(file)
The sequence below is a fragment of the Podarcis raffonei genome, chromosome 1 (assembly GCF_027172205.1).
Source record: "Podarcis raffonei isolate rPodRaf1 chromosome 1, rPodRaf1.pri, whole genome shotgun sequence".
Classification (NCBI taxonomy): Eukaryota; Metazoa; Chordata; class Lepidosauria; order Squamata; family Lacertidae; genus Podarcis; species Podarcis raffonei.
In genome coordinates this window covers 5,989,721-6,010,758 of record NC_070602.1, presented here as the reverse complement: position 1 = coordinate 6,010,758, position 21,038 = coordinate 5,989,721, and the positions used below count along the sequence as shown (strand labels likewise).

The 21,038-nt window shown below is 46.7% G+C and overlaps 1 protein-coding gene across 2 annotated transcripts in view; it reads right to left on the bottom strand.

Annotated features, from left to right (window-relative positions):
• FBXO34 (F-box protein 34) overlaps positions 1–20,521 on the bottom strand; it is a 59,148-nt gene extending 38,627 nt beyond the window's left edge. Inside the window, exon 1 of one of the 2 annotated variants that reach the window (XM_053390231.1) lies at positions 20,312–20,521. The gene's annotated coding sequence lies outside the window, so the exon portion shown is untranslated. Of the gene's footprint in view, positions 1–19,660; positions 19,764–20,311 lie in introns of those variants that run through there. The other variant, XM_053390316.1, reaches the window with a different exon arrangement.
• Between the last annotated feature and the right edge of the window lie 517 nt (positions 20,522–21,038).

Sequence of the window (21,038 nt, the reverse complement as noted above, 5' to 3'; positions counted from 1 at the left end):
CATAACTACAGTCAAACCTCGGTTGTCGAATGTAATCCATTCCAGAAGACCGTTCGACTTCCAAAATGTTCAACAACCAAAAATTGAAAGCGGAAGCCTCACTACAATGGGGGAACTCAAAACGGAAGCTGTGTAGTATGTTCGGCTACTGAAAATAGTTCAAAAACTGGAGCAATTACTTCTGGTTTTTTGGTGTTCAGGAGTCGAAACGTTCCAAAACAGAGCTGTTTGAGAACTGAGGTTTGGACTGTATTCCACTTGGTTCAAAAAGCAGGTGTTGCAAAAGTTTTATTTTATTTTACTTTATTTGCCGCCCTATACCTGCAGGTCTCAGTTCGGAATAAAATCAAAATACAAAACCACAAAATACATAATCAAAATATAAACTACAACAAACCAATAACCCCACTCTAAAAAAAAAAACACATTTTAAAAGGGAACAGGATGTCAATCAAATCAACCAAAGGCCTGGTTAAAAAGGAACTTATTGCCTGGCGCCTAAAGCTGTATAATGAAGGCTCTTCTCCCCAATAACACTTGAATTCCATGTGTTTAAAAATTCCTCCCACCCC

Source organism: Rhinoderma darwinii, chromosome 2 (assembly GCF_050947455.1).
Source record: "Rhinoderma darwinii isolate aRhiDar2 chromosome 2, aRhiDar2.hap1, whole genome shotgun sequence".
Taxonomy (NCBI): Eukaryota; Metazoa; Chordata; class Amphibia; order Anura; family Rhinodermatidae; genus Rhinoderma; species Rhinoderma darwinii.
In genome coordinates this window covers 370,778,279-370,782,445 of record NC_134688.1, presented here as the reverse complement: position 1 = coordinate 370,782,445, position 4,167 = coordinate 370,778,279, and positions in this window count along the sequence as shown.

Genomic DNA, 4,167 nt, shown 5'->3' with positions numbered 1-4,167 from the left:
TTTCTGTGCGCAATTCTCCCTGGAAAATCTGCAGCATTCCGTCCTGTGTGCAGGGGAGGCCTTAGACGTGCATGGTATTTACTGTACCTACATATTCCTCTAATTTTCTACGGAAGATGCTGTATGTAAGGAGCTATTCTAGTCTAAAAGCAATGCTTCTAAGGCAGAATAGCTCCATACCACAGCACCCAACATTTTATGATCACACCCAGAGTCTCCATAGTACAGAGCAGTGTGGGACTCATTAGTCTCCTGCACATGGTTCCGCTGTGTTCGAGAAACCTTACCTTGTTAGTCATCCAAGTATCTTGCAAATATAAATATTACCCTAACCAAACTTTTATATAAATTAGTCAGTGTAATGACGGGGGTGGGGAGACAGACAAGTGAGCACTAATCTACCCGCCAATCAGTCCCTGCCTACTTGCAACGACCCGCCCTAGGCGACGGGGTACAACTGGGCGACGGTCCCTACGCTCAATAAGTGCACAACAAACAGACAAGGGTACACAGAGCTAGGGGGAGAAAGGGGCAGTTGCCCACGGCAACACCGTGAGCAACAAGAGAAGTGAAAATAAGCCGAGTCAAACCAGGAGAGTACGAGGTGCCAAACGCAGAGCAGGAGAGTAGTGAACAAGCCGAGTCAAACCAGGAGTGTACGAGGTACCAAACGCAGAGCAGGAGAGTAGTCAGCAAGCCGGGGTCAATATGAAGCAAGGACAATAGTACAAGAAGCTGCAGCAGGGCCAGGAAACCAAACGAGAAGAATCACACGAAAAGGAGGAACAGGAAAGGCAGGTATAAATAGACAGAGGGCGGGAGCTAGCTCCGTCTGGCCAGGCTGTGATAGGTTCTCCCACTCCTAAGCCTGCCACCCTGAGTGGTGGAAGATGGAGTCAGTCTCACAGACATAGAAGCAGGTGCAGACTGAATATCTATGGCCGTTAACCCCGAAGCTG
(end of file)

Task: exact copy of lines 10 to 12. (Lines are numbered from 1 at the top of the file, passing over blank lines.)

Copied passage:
CATAACTACAGTCAAACCTCGGTTGTCGAATGTAATCCATTCCAGAAGACCGTTCGACTTCCAAAATGTTCAACAACCAAAAATTGAAAGCGGAAGCCTCACTACAATGGGGGAACTCAAAACGGAAGCTGTGTAGTATGTTCGGCTACTGAAAATAGTTCAAAAACTGGAGCAATTACTTCTGGTTTTTTGGTGTTCAGGAGTCGAAACGTTCCAAAACAGAGCTGTTTGAGAACTGAGGTTTGGACTGTATTCCACTTGGTTCAAAAAGCAGGTGTTGCAAAAGTTTTATTTTATTTTACTTTATTTGCCGCCCTATACCTGCAGGTCTCAGTTCGGAATAAAATCAAAATACAAAACCACAAAATACATAATCAAAATATAAACTACAACAAACCAATAACCCCACTCTAAAAAAAAAAACACATTTTAAAAGGGAACAGGATGTCAATCAAATCAACCAAAGGCCTGGTTAAAAAGGAACTTATTGCCTGGCGCCTAAAGCTGTATAATGAAGGCTCTTCTCCCCAATAACACTTGAATTCCATGTGTTTAAAAATTCCTCCCACCCC

Source organism: Rhinoderma darwinii, chromosome 2 (assembly GCF_050947455.1).
Source record: "Rhinoderma darwinii isolate aRhiDar2 chromosome 2, aRhiDar2.hap1, whole genome shotgun sequence".